Group Three company after this as the contract with Lord Lew Grade
See also Sixties
City UFO page and Bill Harry's Sixties: Gabrielle
1972 - The Protectors
A Gerry Anderson
/ Group Three production in association with ATV for ITC worldwide
52 episodes x 25 mins First
transmitted: 29th September 1972
Created by Lord
Rule (Robert Vaughn), Paul Buchet (Tony Anholt) and the Contessa
Caroline Ogilvie Di Contini (played by the late, wonderful actress
Nyree Dawn Porter) are one team in the
Protector organisation that acts outside the law to bring criminals
was the first Group Three production.
powerful theme song, 'Avenues and Alleyways' by Mitch Murray and
Peter Callender was a chart success for Tony Christie.
The memorable five note segue by Mitch Murray in the song was also
used consistently throughout the incidental music which was composed
by John Cameron.
Songwriter who wrote and co-wrote many hits and Number Ones in the
60s and Seventies
1972 - The Investigator
1 pilot episode x
25 mins Produced by Gerry Anderson
heard, but unseen being from another galaxy enlists the help of
two children, John and Julie, to help him in his crusade against
crime and injustice on Earth.
In this case, to prevent the theft of a relic from a Maltese church.
transmitted. As in Secret Service, the miniaturisation of people
once again plays a major part in the special effects and storyline.
1975 - Space 1999
A Gerry Anderson
/ Group Three production for ITC worldwide distribution
48 x 50 min episodes
in two seasons of 24 First transmitted: Thursday
4th September 1975
Created by Gerry
and Sylvia Anderson Executive Producer: Gerry
1: Sylvia Anderson Producer: season 2: Fred Freiberger
in the 1990's and the moon has been blasted out of orbit by the
accidental explosion of a radioactive waste dump, along with moonbase
Alpha and its 300 inhabitants commanded by John Koenig.
This is the story of its travels and the Alphans' search for a
Landau and Barbara Bain star in this tale of human survival. Barry
Morse left after the first season and was replaced by a second female
lead - Maya, a metamorph from the planet Psychon - played by Catherine
Schell. Work had already started on a second series of U.F.O. but
as it was not taken up by America, production quickly changed to
Space 1999. The company moved to the old Hammer site at Bray studios
for the special effects work. To make the space vehicles fly more
smoothly a technique was evolved where the cameras were moved instead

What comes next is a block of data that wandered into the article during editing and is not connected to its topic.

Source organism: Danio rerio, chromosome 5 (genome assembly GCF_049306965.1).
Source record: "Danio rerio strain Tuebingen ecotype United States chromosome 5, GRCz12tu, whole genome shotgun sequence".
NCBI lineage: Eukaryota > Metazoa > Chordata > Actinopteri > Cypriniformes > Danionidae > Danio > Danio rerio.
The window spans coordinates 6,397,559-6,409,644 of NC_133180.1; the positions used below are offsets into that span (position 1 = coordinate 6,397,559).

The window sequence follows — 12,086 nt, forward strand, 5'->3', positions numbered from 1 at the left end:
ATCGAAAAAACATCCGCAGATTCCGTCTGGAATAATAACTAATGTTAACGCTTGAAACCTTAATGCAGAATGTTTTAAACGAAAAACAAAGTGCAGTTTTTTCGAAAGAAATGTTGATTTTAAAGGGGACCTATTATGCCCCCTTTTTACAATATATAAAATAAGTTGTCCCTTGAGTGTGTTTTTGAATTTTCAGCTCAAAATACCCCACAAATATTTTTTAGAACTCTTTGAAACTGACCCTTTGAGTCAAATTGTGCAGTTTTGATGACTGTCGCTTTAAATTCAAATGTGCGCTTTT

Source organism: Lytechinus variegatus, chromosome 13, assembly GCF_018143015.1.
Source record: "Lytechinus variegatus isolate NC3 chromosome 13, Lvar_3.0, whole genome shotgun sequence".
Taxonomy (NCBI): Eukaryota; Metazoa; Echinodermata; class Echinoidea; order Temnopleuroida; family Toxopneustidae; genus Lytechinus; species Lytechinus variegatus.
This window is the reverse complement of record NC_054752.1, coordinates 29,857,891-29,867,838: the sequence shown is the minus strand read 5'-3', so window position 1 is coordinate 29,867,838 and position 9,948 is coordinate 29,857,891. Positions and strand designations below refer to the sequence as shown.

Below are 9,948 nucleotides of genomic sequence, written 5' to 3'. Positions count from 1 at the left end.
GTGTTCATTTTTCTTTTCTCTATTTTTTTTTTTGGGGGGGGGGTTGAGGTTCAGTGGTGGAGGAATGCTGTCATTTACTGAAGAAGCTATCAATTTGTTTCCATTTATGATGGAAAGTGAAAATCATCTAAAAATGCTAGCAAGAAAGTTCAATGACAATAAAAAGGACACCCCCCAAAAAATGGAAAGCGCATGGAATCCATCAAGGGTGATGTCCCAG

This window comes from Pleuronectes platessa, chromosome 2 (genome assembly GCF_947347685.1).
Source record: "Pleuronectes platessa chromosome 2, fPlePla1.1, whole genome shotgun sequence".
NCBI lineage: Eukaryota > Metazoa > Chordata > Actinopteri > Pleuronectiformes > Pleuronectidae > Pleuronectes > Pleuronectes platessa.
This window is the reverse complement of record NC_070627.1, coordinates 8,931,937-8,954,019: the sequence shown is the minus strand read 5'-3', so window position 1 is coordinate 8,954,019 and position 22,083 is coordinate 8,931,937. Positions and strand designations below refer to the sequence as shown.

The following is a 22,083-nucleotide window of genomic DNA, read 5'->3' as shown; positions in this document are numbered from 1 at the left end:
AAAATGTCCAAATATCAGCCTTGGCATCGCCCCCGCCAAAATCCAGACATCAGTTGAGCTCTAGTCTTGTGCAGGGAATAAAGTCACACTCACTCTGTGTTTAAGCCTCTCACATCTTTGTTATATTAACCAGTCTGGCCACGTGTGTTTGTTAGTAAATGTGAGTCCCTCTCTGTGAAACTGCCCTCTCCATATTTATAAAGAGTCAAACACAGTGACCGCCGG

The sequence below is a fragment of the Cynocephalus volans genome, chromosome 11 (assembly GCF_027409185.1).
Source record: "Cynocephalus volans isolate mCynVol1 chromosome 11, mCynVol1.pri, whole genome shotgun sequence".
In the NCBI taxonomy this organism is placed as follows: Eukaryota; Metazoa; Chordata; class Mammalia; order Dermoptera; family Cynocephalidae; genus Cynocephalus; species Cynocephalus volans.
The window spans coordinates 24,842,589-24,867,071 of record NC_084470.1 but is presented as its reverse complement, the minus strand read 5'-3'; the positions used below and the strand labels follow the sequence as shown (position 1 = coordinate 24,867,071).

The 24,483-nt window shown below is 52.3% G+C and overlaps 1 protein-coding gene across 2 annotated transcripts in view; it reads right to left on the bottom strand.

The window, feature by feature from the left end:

of the model, the background being superimposed afterwards.
the superb quality EAGLE II pictures at space1999eagle.com
1975 - The Day After Tomorrow - Into Infinity
A Gerry Anderson
/ Group Three production for the NBC network
1 episode x 52 mins
First transmission U.S.A. 9th December 1975 / U.K. 11th December
Gerry Anderson Prodn. Supervisor: F.Sherwin Green
Directed by Charles Cricton
lightship Altares which can travel at near lightspeed using a
photon drive carries two families, the Masters and the Bowens,
to Alpha Centauri on an exploration mission.
After being struck by a meteor shower, the ship passes through
a black hole into a new universe.
Starring Brian Blessed, Joanna Dunham and Nick Tate, and narrated
by Ed Bishop. This production was made in 10 days during July
1975 at Pinewood and Bray studios using the cast and crew of Space
1999 between the first and second series. The special effects
took a further 6 weeks. Having the appearance of a pilot episode
it is, in fact, one of a series of seven educational programmes
commissioned by NBC, each dealing with a different subject. This
one was meant to encompass Einstein's theory of relativity. Never
made into a series, it has been seen only once on U.K. television.
c.1976 - Intergalactic Rescue: RescueFour
Conceived by Gerry
Anderson and Fred Freiberger
Proposed: 13 x
30 minute episodes
was a proposed live-action version of Thunderbirds originally titled
'RESCUE 4'. It was centred around an all-purpose rescue vehicle
patrolling a distant sector of space.
Presented to NBC as a 13 x 30 minute series, the option of a pilot
was not taken up.
Created by Gerry Anderson
and Fred Freiberger
x 30 minute episodes - not taken up - no pilot
never making it to the screen, the concept eventually materialised
in the form
of a comic strip in the childrens TV magazine 'Look-In'
c.1977 - Ericsson Promo
promotional film for the Swedish telecomms giant Ericsson was
scripted by Gerry Anderson
- Alien Attack
Gerry Anderson-produced cinema commercial, made to promote Jif Dessert
Toppings, used Supermarionation technology
and was scheduled to run before the main showing of the film Star